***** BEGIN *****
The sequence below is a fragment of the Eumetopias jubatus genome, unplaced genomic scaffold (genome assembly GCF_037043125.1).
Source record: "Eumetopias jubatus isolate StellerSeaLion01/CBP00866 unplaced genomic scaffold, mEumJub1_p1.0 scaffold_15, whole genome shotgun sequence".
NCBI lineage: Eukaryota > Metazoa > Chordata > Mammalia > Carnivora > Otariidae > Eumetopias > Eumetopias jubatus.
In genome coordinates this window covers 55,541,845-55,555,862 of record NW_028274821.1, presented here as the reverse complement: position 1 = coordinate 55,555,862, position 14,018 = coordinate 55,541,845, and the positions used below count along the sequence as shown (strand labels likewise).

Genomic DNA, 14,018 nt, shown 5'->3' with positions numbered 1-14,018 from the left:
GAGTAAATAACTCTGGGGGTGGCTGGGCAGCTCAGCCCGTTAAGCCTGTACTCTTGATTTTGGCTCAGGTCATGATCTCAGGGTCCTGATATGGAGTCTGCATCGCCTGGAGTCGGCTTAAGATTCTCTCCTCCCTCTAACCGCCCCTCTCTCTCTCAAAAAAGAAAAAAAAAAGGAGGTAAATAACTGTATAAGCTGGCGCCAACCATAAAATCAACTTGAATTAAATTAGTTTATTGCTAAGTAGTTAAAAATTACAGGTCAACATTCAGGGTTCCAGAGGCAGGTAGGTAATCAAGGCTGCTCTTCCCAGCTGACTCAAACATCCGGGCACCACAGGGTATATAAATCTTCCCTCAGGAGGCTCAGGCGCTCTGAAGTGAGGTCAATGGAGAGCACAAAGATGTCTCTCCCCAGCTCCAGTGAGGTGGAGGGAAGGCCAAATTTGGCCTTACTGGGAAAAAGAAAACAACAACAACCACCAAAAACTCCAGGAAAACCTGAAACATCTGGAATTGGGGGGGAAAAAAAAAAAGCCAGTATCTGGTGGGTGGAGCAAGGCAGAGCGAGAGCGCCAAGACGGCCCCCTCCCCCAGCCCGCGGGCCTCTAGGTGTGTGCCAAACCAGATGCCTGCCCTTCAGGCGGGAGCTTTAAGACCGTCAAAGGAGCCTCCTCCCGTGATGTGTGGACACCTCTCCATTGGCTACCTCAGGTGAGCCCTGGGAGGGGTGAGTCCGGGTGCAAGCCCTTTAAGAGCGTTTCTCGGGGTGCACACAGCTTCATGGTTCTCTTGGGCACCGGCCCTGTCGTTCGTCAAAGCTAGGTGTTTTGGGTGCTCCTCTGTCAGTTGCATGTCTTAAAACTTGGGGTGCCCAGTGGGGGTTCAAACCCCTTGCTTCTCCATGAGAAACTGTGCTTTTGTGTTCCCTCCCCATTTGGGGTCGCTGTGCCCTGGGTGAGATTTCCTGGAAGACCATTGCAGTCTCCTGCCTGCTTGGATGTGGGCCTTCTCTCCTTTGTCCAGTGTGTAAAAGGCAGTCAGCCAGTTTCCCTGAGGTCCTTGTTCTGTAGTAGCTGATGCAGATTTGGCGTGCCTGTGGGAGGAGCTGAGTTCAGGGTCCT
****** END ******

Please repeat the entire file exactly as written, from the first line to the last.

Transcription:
The sequence below is a fragment of the Eumetopias jubatus genome, unplaced genomic scaffold (genome assembly GCF_037043125.1).
Source record: "Eumetopias jubatus isolate StellerSeaLion01/CBP00866 unplaced genomic scaffold, mEumJub1_p1.0 scaffold_15, whole genome shotgun sequence".
NCBI lineage: Eukaryota > Metazoa > Chordata > Mammalia > Carnivora > Otariidae > Eumetopias > Eumetopias jubatus.
In genome coordinates this window covers 55,541,845-55,555,862 of record NW_028274821.1, presented here as the reverse complement: position 1 = coordinate 55,555,862, position 14,018 = coordinate 55,541,845, and the positions used below count along the sequence as shown (strand labels likewise).

Genomic DNA, 14,018 nt, shown 5'->3' with positions numbered 1-14,018 from the left:
GAGTAAATAACTCTGGGGGTGGCTGGGCAGCTCAGCCCGTTAAGCCTGTACTCTTGATTTTGGCTCAGGTCATGATCTCAGGGTCCTGATATGGAGTCTGCATCGCCTGGAGTCGGCTTAAGATTCTCTCCTCCCTCTAACCGCCCCTCTCTCTCTCAAAAAAGAAAAAAAAAAGGAGGTAAATAACTGTATAAGCTGGCGCCAACCATAAAATCAACTTGAATTAAATTAGTTTATTGCTAAGTAGTTAAAAATTACAGGTCAACATTCAGGGTTCCAGAGGCAGGTAGGTAATCAAGGCTGCTCTTCCCAGCTGACTCAAACATCCGGGCACCACAGGGTATATAAATCTTCCCTCAGGAGGCTCAGGCGCTCTGAAGTGAGGTCAATGGAGAGCACAAAGATGTCTCTCCCCAGCTCCAGTGAGGTGGAGGGAAGGCCAAATTTGGCCTTACTGGGAAAAAGAAAACAACAACAACCACCAAAAACTCCAGGAAAACCTGAAACATCTGGAATTGGGGGGGAAAAAAAAAAAGCCAGTATCTGGTGGGTGGAGCAAGGCAGAGCGAGAGCGCCAAGACGGCCCCCTCCCCCAGCCCGCGGGCCTCTAGGTGTGTGCCAAACCAGATGCCTGCCCTTCAGGCGGGAGCTTTAAGACCGTCAAAGGAGCCTCCTCCCGTGATGTGTGGACACCTCTCCATTGGCTACCTCAGGTGAGCCCTGGGAGGGGTGAGTCCGGGTGCAAGCCCTTTAAGAGCGTTTCTCGGGGTGCACACAGCTTCATGGTTCTCTTGGGCACCGGCCCTGTCGTTCGTCAAAGCTAGGTGTTTTGGGTGCTCCTCTGTCAGTTGCATGTCTTAAAACTTGGGGTGCCCAGTGGGGGTTCAAACCCCTTGCTTCTCCATGAGAAACTGTGCTTTTGTGTTCCCTCCCCATTTGGGGTCGCTGTGCCCTGGGTGAGATTTCCTGGAAGACCATTGCAGTCTCCTGCCTGCTTGGATGTGGGCCTTCTCTCCTTTGTCCAGTGTGTAAAAGGCAGTCAGCCAGTTTCCCTGAGGTCCTTGTTCTGTAGTAGCTGATGCAGATTTGGCGTGCCTGTGGGAGGAGCTGAGTTCAGGGTCCT